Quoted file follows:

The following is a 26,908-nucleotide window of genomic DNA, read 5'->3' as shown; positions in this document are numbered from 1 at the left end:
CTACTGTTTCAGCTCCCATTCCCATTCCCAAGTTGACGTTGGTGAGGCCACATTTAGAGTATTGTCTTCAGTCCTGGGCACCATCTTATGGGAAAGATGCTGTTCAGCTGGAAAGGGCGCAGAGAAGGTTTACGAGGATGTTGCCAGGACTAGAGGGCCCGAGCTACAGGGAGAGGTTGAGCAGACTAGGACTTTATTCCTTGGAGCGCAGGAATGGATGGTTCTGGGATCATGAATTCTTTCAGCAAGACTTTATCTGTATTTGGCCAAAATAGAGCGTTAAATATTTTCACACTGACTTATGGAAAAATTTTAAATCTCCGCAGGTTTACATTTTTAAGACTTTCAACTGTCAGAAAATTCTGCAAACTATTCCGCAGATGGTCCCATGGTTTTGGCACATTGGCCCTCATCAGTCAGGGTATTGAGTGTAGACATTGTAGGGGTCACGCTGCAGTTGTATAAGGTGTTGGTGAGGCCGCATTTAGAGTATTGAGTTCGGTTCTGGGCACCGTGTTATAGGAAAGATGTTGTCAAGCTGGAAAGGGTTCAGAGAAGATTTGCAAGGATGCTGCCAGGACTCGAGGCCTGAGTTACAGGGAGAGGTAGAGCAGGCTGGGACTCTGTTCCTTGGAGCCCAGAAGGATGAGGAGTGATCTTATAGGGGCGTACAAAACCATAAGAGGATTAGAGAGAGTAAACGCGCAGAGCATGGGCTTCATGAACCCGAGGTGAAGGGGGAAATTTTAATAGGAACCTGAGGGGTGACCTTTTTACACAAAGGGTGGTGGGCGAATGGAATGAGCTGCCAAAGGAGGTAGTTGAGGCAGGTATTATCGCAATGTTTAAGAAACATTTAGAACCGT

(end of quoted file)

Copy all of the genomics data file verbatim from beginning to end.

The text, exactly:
The following is a 26,908-nucleotide window of genomic DNA, read 5'->3' as shown; positions in this document are numbered from 1 at the left end:
CTACTGTTTCAGCTCCCATTCCCATTCCCAAGTTGACGTTGGTGAGGCCACATTTAGAGTATTGTCTTCAGTCCTGGGCACCATCTTATGGGAAAGATGCTGTTCAGCTGGAAAGGGCGCAGAGAAGGTTTACGAGGATGTTGCCAGGACTAGAGGGCCCGAGCTACAGGGAGAGGTTGAGCAGACTAGGACTTTATTCCTTGGAGCGCAGGAATGGATGGTTCTGGGATCATGAATTCTTTCAGCAAGACTTTATCTGTATTTGGCCAAAATAGAGCGTTAAATATTTTCACACTGACTTATGGAAAAATTTTAAATCTCCGCAGGTTTACATTTTTAAGACTTTCAACTGTCAGAAAATTCTGCAAACTATTCCGCAGATGGTCCCATGGTTTTGGCACATTGGCCCTCATCAGTCAGGGTATTGAGTGTAGACATTGTAGGGGTCACGCTGCAGTTGTATAAGGTGTTGGTGAGGCCGCATTTAGAGTATTGAGTTCGGTTCTGGGCACCGTGTTATAGGAAAGATGTTGTCAAGCTGGAAAGGGTTCAGAGAAGATTTGCAAGGATGCTGCCAGGACTCGAGGCCTGAGTTACAGGGAGAGGTAGAGCAGGCTGGGACTCTGTTCCTTGGAGCCCAGAAGGATGAGGAGTGATCTTATAGGGGCGTACAAAACCATAAGAGGATTAGAGAGAGTAAACGCGCAGAGCATGGGCTTCATGAACCCGAGGTGAAGGGGGAAATTTTAATAGGAACCTGAGGGGTGACCTTTTTACACAAAGGGTGGTGGGCGAATGGAATGAGCTGCCAAAGGAGGTAGTTGAGGCAGGTATTATCGCAATGTTTAAGAAACATTTAGAACCGT